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Interview:
Broken Bells Rings In Successful Collaboration
 

By GARY GRAFF
of the Oakland Press

» See more SOUND CHECK

The thing James Mercer likes most about Broken Bells is that nobody saw it coming.

“Yeah, it’s been fun to start from scratch and just sort of deal with people’s expectations and hopefully surprise some people,” says Mercer, who regularly leads Portland indie rockers The Shins and joined forces with Brian Burton, aka Danger Mouse of Gnarls Barkley, Gorillaz and Black Keys fame.

“We’re really enjoying this.”

Broken Bells is still a story in progress, much to Mercer’s delight. The duo released its self titled debut album on March 9 and watched it debut at No. 7 on the Billboard 200 chart. The first single, “The High Road,” strolled to No. 19 on the Alternative Songs survey, while a second, “The Ghost Inside,” is in the midst of its climb.

The live incarnation of Broken Bells, meanwhile, debuted at this year’s South By Southwest Music & Media Conference and is now in its first major North American tour before heading across the pond to play European festivals this summer.

“I thought it was going to be a little more difficult than it’s been to try and communicate what we were about and who we are and why you ought to (care),” Mercer, 39, notes. “I’m pretty green on the whole chart thing, but it definitely feels like people are getting this and excited about it, which is gratifying.”

The bond for Broken Bells was forged when Mercer and Burton met in 2004 at a concert, when they expressed mutual regard and talked about working together. But Burton was busy with Gnarls Barkley in the wake of the success of the single “Crazy,” and Mercer and The Shins were juggling their own commitments in promoting 2007’s “Wincing the Night Away.”

Nevertheless, Mercer recalls, “We would see each other repeatedly at festivals and stuff and got to know each other a little bit better. He would show me stuff he was working on and producing. I had asked him in the past to remix a record or something like that, and he didn’t want to do it, so I wasn’t sure what he thought.

“It turned out he had the idea of starting a band.”

Mercer and Burton started working together in March 2008, when the latter invited Mercer to his Los Angeles studio.

“He’s got a really nice place there to record,” Mercer recalls, “and we just kind of sat down and he introduced me to his engineers. I think he picked up some instrument, like a chord organ, and we started playing chords together. I hovered over him and started humming a melody, and pretty soon we had a little part to record.”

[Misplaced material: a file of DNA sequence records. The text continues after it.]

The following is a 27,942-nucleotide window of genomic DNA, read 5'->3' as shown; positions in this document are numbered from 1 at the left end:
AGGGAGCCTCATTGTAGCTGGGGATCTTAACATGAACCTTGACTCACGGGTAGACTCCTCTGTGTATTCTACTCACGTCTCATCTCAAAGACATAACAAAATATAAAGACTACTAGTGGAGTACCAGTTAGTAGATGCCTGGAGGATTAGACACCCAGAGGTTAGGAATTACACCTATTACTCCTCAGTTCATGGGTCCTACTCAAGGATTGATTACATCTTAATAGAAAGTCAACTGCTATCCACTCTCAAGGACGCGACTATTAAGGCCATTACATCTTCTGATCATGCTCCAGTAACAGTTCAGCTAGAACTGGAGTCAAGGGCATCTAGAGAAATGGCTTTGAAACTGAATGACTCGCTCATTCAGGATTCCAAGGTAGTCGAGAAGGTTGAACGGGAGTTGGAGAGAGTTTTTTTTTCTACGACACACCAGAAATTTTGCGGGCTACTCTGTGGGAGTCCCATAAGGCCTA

That song didn’t wind up on “Broken Bells,” but it did signal the start of the project. Mercer would travel between Portland and Los Angeles for two-week sessions, gradually developing “a cohesive sound” from plenty of sonic experiments.

“We had a lot of space-out, psychedelic jams that didn’t make the record but were lot of fun to do,” Mercer says.

They also helped him appreciate Burton as something beyond the idiosyncratic, mad scientist Danger Mouse persona he’d cultivated with his previous projects.

“I didn’t know he was as much of a musician as he is,” Mercer explains. “He’s just not intimidated by anything, which I think is a really impressive and neat thing.

“He’s somebody who didn’t grow up playing instruments, but he doesn’t care at all. He’s full-steam ahead. He has a music fan’s ear, and he knows what he likes. He uses that to guide him, and it works so well.”

Of course, Mercer now finds himself with more work — and two bands. He predicts that, after touring with Broken Bells, his next outing will be the fourth Shins album, which he’s going into with great anticipation. “(Broken Bells) has made me feel excited about doing Shins stuff again,” he says. “It’s been so inspiring. I want to take some of (Burton’s) approach and apply it to my (Shins) work.”

Meanwhile, Mercer says he fully expects Broken Bells to remain intact, with another album a more than likely prospect. “We need to do another record, for sure, because we’ve got these songs we need to put out,” he says. “We’ve got these songs that aren’t B-side type stuff, definitely ones we want on a record.

“I think (Burton) enjoys it, too. It’s so enjoyable ... It’s like a vacation — although I don’t want my wife to know that! We definitely will keep working together.”

Mercer isn’t sure of a timetable for either the next Shins or Broken Bells projects, but he says he finds no conflict creating music for either of the groups.

“I don’t really write anything ahead of time for Broken Bells, he explains. “We just go into the studio and start improvising. There have been a couple things that have strayed from that, but mostly we sit down in the studio and start working and see what happens. And then anything I’m writing by myself I consider to be Shins stuff.”



Broken Bells perform Tuesday at Saint Andrews Hall, 431 E. Congress St., Detroit. Doors open at 7 p.m. Tickets are $35. Call 313-961-6358 or visit www.livenation.com.



Web Site: ww.livenation.com

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